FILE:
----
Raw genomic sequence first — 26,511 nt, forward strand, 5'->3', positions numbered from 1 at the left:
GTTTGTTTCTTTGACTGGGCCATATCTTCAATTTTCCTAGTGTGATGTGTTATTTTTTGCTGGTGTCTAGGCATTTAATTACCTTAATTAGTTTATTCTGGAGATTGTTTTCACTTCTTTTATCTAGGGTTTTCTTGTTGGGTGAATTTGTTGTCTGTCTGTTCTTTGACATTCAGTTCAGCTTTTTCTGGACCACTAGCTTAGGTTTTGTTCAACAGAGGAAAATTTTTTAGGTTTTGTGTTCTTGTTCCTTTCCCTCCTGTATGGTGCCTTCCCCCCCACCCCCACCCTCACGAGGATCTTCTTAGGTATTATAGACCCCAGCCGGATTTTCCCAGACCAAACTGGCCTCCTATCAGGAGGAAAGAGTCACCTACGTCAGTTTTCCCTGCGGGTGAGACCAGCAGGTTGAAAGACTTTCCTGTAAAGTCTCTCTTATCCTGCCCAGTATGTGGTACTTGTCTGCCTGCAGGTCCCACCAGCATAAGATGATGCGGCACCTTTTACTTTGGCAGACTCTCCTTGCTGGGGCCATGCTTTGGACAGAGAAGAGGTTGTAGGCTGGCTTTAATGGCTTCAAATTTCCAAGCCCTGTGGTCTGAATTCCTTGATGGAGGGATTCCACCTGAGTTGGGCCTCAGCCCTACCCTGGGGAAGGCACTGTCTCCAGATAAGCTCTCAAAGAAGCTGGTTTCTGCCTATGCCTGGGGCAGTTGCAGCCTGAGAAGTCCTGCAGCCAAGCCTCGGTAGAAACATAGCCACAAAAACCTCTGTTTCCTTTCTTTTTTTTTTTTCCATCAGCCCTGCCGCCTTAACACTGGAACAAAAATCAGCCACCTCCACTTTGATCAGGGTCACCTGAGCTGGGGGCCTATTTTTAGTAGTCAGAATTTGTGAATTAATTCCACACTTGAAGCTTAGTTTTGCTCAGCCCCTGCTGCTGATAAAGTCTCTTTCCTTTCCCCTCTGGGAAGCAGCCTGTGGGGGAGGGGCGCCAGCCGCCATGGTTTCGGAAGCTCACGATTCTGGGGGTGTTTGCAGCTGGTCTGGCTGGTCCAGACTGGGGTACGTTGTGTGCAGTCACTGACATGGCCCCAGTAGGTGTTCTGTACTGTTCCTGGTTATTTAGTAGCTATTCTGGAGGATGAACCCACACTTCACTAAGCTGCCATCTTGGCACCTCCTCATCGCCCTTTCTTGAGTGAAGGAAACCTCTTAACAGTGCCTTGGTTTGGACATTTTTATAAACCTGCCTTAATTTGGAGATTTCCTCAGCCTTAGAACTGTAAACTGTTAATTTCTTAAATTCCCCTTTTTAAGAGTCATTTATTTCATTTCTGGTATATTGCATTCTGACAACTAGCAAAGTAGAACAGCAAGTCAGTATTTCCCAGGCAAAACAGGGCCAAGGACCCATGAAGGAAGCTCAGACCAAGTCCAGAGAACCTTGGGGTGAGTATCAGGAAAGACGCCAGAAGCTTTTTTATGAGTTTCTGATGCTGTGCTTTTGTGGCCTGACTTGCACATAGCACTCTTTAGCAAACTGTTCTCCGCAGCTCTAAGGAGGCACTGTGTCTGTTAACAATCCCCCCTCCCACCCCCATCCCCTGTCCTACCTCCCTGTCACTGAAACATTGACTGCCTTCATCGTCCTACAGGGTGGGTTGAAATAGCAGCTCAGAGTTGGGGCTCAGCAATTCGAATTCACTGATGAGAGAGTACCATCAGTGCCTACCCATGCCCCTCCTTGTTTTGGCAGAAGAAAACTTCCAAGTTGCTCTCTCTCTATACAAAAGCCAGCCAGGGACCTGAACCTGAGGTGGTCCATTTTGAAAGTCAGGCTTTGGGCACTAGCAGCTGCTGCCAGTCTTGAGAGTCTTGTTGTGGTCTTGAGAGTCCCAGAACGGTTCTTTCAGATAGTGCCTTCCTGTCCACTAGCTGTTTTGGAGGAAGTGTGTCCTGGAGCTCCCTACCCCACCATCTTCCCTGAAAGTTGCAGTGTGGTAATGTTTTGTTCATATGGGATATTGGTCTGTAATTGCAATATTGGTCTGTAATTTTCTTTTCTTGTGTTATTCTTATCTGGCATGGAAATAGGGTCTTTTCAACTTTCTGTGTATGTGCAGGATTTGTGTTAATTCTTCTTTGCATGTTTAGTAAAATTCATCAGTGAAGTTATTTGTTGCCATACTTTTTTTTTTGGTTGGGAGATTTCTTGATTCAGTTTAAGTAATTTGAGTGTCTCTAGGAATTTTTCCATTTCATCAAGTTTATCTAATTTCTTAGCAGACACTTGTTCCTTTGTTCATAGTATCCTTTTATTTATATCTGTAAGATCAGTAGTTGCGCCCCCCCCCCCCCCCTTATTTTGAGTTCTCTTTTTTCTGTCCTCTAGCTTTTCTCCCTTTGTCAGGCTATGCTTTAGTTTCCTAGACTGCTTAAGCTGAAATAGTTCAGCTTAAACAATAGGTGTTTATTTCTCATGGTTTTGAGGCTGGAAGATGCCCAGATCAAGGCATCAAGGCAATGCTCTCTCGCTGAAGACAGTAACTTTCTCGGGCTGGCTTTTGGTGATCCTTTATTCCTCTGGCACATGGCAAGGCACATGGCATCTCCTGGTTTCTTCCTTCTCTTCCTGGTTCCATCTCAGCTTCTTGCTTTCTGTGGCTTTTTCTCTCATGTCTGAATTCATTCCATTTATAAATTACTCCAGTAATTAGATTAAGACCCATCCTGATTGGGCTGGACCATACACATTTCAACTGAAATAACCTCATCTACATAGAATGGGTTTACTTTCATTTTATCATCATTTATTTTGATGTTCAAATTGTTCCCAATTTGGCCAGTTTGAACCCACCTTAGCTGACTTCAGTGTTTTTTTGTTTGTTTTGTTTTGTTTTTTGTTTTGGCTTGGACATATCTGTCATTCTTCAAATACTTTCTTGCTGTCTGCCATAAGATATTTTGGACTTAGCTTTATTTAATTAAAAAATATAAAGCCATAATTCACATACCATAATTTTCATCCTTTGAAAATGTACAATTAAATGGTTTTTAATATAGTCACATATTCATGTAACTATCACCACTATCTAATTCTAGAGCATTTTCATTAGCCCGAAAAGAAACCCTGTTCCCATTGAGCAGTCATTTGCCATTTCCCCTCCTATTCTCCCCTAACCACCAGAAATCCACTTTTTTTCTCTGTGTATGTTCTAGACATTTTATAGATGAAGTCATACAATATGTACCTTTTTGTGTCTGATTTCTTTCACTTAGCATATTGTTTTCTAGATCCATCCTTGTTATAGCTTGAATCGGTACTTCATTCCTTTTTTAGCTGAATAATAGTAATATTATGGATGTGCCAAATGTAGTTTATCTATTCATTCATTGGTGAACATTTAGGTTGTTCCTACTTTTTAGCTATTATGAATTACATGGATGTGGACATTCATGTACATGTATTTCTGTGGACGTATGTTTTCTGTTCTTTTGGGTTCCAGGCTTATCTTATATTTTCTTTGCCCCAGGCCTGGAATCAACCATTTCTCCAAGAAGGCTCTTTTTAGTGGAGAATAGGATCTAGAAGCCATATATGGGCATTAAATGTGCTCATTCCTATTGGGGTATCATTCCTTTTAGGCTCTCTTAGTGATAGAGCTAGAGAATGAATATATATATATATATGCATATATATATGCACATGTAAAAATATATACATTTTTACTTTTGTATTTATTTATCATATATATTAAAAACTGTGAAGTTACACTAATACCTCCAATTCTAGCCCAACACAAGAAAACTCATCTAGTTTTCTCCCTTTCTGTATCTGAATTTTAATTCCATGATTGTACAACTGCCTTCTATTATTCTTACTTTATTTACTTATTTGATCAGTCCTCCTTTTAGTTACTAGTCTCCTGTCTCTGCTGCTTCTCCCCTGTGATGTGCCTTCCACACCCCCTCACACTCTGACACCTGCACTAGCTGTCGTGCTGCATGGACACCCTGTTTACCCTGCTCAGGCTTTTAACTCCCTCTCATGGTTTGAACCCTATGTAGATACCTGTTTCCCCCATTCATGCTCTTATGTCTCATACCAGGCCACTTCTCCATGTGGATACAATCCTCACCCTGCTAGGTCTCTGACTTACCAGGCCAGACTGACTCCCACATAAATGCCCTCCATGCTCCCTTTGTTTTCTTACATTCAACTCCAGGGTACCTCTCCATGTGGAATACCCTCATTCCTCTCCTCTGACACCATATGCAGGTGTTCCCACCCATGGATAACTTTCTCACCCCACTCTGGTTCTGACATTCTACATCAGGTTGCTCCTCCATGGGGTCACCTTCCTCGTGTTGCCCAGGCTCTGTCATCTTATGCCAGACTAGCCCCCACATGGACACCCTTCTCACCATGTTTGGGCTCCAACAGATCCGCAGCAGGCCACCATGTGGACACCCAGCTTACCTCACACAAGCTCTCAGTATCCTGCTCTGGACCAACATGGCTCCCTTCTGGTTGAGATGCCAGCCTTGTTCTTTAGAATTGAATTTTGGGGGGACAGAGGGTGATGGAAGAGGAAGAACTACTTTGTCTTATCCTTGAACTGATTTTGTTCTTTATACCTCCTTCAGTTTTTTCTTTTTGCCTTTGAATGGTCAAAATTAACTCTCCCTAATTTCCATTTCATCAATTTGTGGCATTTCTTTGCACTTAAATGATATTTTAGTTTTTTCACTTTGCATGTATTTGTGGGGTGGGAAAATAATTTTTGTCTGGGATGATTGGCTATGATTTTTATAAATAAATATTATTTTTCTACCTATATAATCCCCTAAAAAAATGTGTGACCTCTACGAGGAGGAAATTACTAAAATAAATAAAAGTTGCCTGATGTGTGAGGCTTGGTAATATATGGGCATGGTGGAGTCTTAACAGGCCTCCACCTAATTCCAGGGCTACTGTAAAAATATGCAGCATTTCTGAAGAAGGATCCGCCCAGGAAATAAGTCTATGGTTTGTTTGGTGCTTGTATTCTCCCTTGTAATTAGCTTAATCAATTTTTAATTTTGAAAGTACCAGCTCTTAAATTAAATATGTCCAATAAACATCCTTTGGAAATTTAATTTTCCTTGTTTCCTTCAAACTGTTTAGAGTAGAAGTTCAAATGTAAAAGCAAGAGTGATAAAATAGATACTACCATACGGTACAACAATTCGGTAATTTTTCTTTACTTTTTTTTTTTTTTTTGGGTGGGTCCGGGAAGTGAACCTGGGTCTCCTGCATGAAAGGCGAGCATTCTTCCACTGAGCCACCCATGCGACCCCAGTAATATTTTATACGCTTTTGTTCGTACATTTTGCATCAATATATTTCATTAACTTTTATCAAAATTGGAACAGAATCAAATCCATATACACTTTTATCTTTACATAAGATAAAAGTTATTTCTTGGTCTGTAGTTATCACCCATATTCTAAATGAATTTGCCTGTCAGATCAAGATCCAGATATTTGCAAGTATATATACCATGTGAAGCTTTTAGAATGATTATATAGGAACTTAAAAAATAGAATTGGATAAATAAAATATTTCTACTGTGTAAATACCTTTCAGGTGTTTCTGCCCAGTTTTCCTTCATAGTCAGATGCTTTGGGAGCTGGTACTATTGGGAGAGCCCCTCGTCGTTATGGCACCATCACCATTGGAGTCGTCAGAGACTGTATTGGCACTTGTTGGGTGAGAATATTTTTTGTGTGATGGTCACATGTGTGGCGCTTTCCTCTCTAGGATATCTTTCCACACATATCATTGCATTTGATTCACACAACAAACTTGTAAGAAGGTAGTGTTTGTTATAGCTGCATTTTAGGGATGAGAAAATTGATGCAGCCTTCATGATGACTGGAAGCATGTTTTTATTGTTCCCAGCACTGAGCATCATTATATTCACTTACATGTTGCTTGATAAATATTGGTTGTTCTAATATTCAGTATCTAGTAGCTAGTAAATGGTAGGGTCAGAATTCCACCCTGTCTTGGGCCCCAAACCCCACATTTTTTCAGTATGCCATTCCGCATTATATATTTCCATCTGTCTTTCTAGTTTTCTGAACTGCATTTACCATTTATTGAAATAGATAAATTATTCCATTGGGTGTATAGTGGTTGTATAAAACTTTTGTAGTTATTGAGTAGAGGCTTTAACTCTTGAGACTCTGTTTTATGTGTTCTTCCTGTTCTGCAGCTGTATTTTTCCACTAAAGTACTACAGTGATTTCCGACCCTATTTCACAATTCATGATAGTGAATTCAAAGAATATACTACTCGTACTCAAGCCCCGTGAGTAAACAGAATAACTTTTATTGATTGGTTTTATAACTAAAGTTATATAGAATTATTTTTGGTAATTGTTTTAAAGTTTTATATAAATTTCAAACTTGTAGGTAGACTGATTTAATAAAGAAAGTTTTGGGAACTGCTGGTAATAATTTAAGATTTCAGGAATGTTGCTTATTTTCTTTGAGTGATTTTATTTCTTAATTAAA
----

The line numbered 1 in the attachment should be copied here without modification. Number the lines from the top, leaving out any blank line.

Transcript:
Raw genomic sequence first — 26,511 nt, forward strand, 5'->3', positions numbered from 1 at the left: